TL: Do you keep a record of your mailings?

DG: Yes. I know who’s had what. The whole process is recorded and becomes the document for the piece. I have a list of the names and addresses of everyone I have sent a letter to, when and where it was posted, who replied.

At first I didn’t realise that some of the people who I was sending things to had actually been receiving seriously upsetting letters; maybe from artists who’d been rejected for shows, and so on. And I didn't want mine to appear like the clichéd ‘cranky’ kind of thing where someone would paste up a message by cutting words from a newspaper or whatever. I go to some length to make the presentation appropriate. The envelopes are standard, and clean, and the letters have the date and the city it was sent from, just like a regular letter. And some of them have colour - so they are quite beautiful.

It was around this time that I started to make telephone pieces. One of the first happened during a very low-key project in a café in Rome. I wanted to use the social situation, late evening in a crowded bar. The plan was for chosen individuals to receive an unexpected telephone call at the public telephone in the café. The project organiser phoned the café once or twice every night for a month. He spoke to the barkeeper, who was in on the plan. The barkeeper would then call someone to the telephone, by name. So they got the phone, expecting to talk to someone they knew. But instead they got the project organiser reading a line of text and hanging up.

This situation has classic cinema ‘thriller’ references. There's a scene in Angels With Dirty Faces (1938) where a similar thing happens. Jimmy Cagney has just been released from prison, and the old mob are out to get him. They follow him to a bar and wait outside. One of the gang makes a call to the telephone, and the barkeeper answers, calling Cagney over by name. As he walks over, he realises what is going on - that the mobsters will come in and shoot whoever is taking the call. So he shouts over some other mug, who gets wasted as Cagney gets away.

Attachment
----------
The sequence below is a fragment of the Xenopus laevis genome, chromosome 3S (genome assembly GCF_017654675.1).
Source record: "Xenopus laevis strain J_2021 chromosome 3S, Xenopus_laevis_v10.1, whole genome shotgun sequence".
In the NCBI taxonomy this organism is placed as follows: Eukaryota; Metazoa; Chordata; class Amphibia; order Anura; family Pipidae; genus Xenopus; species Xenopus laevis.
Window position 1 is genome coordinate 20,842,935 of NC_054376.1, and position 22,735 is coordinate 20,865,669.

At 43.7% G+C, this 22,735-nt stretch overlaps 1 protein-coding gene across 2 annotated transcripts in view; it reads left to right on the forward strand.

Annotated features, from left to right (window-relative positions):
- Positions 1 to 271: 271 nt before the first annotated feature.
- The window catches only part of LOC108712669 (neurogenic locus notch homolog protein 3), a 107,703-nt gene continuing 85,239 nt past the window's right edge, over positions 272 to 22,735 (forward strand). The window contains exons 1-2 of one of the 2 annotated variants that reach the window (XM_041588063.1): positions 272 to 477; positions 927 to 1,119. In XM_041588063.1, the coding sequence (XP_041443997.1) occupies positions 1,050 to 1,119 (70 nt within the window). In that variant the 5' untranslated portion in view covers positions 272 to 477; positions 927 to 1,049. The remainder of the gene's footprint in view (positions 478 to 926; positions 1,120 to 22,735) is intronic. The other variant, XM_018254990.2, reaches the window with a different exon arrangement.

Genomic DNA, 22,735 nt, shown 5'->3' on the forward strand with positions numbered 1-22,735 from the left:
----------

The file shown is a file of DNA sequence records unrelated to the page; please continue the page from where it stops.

TL: I hope nothing that dire happened. But didn’t the people in that café in Rome get fairly threatening messages ?

DG: I wouldn't say that. ‘You can't hide your love forever.’ It’s kind of nice, in a way. I did another piece in Milan recently where the instructions were similar but the message was ‘I won't breathe a word (to anyone)’. There's nothing wrong with that, unless you happen to feel guilty already.

TL: But in a bar you might be in that frame of mind.

DG: Yes, that’s the point. The project in Milan was done in collaboration with a gallery where the instructions were displayed, so there was some kind of contextualising device available, somewhere. But in Rome the calls simply happened - so a couple of times the organiser got someone else to make the call while he sat in the bar and watched what was happening. It seemed important for us to keep an eye on things with this kind of work.

TL: Did he see much reaction? I would imagine he did, since the piece proposes a very direct, but secret intervention in your private life - it could be shocking if the whispered message happened to coincide with some maybe illicit behaviour you were contemplating.

DG: He saw that a few people seemed a bit flustered by it. Others would go tell their friends, some of whom had received a call too perhaps. That’s the idea. It sets up a game between those who ‘get it’ and those who don't.

TL: Working with different strategies of communication that are fairly conventional in everyday life - the mail and the telephone - you perhaps create a space that is less familiar in terms of art production. But I know you have also been making paintings at the same time. Does it seem a bit of a contradiction to be painting at this moment?

DG: When terms like ‘post-conceptual’ and ‘neo-conceptual’, are being bandied around, as they are, it’s a good idea to be wary. I'm sceptical of those terms or definitions for all the obvious reasons. I work in and out of a studio. This means that I have the opportunity to make objects when I choose to, and to work without objects when the context presents itself. When I'm in the studio, I make paintings.

TL: The wall texts obviously force you to deal with issues of site, and I think the letters and phone pieces address these issues from an oblique point of view, by bringing the moment of consumption of art into the private lives of unwary consumers. Can paintings create an equally interesting disturbance in the ways we usually conduct business?

DG: The idea is that these paintings, the way I imagine them, do have a ‘transcendental’ aspect, although I hate that word. Part of the background here is the whole range of ‘endgame’ painting theories, you know, like the Peter Halley/Sigmar Polke/Gerhard Richter positions, and also the Last Exit stuff that you wrote. These ‘thinking’ painters were important to me, partly because of the whole fuss about ‘Glasgow Painting’ in the 80s.